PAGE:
The most important aspect of a temple is the energies of its deity. The process of enshrining this energy in such a way that it is available to the visitor is called the prathista or the consecration. Basically, there are two kinds of consecration processes - mantra prathista and prana prathista
When consecration is done through chanting of certain mantras ¹ and performing certain yagas and yagnas ², it is called mantra prathista. Deities so consecrated constantly require poojas and other rituals to maintain their energies. In contrast, prana prathista is done in such a way that the energies are locked. The deities maintain their energies at a constant level and do not require rituals or any other means of re-energizing.
In the Dhyanalinga, through an intense process of prana prathista, energies of all the seven chakras ³ were raised to the very peak and locked to prevent dissipation over time. Hence there are no poojas or rituals in the Dhyanalinga. It is expected that the energies of the Dhyanalinga will not dissipate for at least 5000 years.
At the base of the Dhyanalinga is a tub filled with etheric substances, called the 'Veerya sthana', comprised mainly of mercury solidified through methods of Indian alchemy. There is a cylindrical column at the center of the Linga about one inch in diameter, called the Linga Randra, which contains a copper tube filled with mercury, called the Linga Danda.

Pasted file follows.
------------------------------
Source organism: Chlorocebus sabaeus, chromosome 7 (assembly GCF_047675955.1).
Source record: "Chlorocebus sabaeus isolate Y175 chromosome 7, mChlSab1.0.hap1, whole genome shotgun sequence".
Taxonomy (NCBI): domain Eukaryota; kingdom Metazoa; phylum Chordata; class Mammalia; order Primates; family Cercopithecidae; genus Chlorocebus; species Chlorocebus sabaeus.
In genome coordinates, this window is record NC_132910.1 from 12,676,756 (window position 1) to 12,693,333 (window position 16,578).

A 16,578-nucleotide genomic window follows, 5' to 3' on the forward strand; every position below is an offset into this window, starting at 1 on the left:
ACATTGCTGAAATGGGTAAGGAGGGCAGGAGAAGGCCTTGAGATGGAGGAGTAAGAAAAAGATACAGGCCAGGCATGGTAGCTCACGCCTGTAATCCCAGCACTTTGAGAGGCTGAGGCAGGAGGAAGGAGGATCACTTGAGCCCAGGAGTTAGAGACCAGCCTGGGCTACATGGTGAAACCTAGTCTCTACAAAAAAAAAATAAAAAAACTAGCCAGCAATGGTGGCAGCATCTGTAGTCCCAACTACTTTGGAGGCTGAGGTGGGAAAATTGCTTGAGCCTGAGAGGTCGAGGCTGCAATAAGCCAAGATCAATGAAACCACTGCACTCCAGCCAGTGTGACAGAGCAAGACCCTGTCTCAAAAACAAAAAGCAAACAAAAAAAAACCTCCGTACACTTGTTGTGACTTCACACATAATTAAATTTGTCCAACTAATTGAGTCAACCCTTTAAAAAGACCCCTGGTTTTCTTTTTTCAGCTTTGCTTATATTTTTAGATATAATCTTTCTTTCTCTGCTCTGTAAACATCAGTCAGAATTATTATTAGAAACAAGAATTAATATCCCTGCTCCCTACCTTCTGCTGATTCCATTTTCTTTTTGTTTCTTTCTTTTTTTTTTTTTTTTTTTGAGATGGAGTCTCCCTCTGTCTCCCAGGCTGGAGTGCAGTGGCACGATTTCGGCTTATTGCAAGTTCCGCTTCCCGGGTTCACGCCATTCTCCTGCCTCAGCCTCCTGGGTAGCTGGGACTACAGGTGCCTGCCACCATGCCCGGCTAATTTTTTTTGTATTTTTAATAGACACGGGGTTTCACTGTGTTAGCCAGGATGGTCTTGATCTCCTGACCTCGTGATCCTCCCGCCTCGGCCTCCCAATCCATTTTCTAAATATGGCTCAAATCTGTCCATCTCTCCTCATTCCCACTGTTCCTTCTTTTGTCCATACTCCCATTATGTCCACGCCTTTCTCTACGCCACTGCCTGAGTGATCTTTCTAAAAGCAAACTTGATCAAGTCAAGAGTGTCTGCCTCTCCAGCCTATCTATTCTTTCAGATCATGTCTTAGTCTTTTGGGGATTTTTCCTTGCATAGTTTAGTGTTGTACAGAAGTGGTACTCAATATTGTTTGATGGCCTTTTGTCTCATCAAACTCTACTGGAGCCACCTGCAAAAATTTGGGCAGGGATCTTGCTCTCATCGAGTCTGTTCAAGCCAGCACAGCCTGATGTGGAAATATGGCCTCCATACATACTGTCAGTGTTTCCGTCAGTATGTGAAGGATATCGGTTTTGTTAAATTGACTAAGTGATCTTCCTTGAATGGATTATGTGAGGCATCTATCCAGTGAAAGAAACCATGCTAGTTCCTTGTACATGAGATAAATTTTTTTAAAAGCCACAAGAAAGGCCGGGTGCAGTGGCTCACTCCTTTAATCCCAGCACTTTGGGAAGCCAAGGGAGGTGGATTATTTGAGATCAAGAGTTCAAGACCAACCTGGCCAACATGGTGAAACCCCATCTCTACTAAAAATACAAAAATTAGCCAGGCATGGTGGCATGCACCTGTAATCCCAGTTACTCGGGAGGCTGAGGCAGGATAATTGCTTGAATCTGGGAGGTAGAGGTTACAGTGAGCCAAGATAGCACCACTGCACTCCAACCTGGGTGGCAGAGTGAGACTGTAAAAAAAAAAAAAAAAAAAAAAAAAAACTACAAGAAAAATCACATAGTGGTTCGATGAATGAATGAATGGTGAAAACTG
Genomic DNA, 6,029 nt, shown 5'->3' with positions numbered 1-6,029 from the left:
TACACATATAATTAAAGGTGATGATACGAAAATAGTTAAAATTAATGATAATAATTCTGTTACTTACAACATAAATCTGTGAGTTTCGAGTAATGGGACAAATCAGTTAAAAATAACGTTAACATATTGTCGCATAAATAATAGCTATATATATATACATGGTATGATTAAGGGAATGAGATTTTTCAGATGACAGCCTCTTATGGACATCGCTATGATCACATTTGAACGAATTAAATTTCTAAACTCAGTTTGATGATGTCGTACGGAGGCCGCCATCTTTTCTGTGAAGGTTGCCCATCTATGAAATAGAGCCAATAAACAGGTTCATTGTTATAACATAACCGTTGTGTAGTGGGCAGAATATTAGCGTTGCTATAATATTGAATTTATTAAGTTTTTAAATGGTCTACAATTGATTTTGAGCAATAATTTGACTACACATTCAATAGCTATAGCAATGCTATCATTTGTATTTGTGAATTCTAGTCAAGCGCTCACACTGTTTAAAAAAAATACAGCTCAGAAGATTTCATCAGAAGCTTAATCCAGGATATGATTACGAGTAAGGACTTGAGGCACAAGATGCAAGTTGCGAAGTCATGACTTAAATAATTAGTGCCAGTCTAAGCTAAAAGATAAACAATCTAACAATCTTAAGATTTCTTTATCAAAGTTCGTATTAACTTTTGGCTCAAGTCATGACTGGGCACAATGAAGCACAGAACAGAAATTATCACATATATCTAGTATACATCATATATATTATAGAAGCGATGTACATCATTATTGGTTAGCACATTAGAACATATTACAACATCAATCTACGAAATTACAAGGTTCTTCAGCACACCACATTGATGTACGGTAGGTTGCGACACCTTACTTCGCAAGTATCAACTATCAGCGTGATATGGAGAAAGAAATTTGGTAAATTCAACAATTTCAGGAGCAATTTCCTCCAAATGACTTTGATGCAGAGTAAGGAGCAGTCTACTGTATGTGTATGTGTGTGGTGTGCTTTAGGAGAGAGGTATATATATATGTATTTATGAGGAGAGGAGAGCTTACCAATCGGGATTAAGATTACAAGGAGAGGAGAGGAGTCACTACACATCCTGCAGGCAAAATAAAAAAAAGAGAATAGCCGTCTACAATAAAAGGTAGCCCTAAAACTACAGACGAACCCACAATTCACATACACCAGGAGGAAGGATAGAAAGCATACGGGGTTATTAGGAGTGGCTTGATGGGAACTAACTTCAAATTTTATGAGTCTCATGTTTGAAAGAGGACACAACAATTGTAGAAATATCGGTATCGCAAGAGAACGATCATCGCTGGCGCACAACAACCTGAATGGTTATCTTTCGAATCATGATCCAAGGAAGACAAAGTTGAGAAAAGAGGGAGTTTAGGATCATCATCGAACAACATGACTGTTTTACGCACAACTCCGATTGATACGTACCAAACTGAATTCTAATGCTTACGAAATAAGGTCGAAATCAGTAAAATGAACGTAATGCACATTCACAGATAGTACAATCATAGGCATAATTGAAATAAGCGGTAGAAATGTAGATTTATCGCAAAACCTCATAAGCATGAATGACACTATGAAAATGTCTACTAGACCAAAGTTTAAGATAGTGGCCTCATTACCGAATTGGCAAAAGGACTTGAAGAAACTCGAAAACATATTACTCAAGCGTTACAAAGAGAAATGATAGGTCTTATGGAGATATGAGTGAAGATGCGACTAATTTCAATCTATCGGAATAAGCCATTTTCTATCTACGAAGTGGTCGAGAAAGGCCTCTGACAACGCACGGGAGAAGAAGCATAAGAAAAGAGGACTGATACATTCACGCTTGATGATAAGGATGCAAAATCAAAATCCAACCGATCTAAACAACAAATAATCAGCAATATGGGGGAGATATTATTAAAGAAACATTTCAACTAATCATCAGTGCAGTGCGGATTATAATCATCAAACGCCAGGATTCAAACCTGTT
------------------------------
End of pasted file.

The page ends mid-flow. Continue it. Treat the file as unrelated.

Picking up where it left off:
The consecration process lasted over three years and people involved in the consecration underwent intense sadhana, overcoming the limitations of the body and the mind to energize the Dhyanalinga. The practices and processes took them to realms beyond the physical and mental dimensions. They sustained certain states of samadhi, where contact with the body was minimal. They also embarked on a Karma Yatra across different parts of the country, where their past bondages were dissolved in heightened levels of awareness.
Usually, during prana prathista, people involved in the consecration use their own physical and energy bodies as tools for the process of the consecration. As a result, it becomes difficult for the people involved in the consecration to retain their physical bodies after the consecration process is over.
The consecration of the Dhyanalinga took a heavy toll on Sadhguru's body. Until the very end of the process it was not guaranteed that Sadhguru would retain his physical body. Finally when he did, it was a much-damaged body that he was left with. Doctors and specialists could not make out the cause of the damage or suggest any course of remedy. Ordinarily, they would classify some of the conditions that they came across in Sadhguru's medical reports as impossible or clubbed under the generic category - cancer. Subsequent test reports seldom showed adherence to any predicted pattern and left the doctors baffled as to how he was even alive.